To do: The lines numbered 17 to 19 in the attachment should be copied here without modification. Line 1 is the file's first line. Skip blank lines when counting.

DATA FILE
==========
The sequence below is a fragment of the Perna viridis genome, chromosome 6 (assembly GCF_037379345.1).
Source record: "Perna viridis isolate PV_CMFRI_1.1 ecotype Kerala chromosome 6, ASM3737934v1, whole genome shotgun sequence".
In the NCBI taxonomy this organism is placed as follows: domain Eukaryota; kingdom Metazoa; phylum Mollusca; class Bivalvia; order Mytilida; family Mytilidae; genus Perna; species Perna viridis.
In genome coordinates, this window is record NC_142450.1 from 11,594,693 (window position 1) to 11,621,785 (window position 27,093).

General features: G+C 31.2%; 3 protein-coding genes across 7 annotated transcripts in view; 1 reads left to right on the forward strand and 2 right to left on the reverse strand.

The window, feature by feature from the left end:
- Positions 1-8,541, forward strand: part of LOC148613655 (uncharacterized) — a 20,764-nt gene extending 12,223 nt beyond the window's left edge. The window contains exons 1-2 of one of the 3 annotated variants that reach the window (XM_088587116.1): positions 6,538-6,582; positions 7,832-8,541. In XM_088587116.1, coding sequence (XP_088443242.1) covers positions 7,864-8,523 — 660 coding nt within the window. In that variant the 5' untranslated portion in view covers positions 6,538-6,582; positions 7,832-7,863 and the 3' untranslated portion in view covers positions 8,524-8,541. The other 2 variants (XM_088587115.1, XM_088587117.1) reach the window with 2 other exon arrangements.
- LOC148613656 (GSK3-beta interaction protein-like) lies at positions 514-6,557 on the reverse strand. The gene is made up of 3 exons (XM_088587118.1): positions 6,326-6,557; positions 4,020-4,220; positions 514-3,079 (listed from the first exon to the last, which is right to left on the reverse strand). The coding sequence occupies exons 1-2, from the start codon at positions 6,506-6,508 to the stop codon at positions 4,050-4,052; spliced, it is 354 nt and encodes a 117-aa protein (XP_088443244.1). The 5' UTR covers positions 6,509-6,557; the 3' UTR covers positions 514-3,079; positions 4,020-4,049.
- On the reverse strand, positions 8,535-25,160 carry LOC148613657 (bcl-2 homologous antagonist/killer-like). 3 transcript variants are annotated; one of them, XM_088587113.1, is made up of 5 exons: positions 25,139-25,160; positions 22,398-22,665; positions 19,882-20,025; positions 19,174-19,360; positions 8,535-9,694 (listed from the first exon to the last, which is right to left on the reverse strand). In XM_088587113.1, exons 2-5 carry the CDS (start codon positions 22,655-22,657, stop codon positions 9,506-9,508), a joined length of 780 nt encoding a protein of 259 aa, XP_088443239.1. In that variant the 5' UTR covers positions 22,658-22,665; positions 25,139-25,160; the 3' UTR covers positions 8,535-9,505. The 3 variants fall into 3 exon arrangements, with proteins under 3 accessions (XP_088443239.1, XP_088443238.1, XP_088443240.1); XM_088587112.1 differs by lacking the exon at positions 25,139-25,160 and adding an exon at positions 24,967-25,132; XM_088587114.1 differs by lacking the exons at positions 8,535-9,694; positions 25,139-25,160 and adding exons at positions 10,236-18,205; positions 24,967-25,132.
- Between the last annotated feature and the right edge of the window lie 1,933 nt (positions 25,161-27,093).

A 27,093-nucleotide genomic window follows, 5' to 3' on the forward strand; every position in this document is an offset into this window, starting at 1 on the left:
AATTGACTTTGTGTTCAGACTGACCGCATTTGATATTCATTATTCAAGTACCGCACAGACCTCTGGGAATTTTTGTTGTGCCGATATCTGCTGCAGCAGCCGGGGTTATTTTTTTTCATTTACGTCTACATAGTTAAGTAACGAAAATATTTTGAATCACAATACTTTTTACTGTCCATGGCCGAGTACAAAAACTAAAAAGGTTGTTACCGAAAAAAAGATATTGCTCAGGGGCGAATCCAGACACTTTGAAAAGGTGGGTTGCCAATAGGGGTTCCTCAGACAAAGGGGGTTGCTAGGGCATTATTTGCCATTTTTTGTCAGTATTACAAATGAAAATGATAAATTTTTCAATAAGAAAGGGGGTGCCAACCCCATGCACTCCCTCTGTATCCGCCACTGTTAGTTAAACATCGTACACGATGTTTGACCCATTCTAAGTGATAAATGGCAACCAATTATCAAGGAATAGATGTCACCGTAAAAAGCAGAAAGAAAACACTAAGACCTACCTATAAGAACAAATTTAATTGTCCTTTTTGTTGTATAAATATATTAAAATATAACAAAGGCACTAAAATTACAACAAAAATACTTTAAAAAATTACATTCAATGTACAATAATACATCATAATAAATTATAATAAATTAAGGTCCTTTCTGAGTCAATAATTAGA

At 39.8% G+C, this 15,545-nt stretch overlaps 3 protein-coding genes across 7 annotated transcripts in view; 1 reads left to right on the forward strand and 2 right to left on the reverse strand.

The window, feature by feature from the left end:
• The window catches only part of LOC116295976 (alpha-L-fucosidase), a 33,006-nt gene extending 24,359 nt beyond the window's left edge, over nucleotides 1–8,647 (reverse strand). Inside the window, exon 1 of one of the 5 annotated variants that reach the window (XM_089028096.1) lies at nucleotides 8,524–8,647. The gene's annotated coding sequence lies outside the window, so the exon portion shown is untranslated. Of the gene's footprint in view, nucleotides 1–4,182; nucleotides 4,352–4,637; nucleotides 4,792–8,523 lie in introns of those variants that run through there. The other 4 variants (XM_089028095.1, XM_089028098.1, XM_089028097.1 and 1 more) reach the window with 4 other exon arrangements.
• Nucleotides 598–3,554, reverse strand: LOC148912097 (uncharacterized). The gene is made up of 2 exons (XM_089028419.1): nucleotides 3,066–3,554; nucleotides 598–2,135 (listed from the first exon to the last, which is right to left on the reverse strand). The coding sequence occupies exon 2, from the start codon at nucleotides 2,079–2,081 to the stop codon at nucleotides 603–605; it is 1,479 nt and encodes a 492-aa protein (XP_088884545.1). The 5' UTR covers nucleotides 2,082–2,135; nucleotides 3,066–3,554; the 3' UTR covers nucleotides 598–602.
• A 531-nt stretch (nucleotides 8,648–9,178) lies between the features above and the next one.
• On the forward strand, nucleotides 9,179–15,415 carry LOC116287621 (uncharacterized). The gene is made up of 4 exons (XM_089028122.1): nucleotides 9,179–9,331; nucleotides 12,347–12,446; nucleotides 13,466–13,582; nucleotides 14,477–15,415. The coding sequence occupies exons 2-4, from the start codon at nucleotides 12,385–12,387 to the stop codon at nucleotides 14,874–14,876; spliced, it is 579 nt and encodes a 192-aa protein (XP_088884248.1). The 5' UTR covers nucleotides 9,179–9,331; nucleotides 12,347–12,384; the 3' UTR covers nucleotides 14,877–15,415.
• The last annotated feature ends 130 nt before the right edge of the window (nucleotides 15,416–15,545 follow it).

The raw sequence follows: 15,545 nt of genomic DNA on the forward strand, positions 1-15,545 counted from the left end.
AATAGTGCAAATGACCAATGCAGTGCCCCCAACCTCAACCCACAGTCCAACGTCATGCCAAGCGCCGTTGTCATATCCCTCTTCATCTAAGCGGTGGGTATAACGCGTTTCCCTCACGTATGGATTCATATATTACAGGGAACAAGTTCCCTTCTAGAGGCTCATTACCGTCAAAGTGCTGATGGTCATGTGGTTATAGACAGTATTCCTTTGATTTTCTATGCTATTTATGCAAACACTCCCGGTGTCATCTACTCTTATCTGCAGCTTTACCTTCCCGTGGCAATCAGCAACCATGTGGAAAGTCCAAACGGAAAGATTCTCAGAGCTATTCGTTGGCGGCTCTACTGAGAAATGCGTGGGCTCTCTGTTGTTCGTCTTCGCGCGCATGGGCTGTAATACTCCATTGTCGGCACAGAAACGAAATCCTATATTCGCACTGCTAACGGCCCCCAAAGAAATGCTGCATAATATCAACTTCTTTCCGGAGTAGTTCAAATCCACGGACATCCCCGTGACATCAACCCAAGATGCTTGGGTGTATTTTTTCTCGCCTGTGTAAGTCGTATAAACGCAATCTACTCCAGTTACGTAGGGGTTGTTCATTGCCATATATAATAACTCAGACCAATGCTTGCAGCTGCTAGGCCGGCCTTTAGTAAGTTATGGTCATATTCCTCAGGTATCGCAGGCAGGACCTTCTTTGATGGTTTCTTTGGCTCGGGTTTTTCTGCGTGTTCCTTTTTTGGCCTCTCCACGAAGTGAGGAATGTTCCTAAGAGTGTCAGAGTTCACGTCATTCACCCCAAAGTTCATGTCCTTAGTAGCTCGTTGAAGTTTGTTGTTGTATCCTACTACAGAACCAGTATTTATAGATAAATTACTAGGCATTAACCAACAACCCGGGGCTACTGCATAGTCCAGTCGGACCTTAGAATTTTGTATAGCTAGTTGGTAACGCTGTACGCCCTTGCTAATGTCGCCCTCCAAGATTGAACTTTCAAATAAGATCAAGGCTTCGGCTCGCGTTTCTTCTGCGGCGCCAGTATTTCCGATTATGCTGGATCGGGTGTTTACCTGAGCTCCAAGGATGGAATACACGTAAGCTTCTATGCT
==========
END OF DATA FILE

• A 531-nt stretch (nucleotides 8,648–9,178) lies between the features above and the next one.
• On the forward strand, nucleotides 9,179–15,415 carry LOC116287621 (uncharacterized). The gene is made up of 4 exons (XM_089028122.1): nucleotides 9,179–9,331; nucleotides 12,347–12,446; nucleotides 13,466–13,582; nucleotides 14,477–15,415. The coding sequence occupies exons 2-4, from the start codon at nucleotides 12,385–12,387 to the stop codon at nucleotides 14,874–14,876; spliced, it is 579 nt and encodes a 192-aa protein (XP_088884248.1). The 5' UTR covers nucleotides 9,179–9,331; nucleotides 12,347–12,384; the 3' UTR covers nucleotides 14,877–15,415.
• The last annotated feature ends 130 nt before the right edge of the window (nucleotides 15,416–15,545 follow it).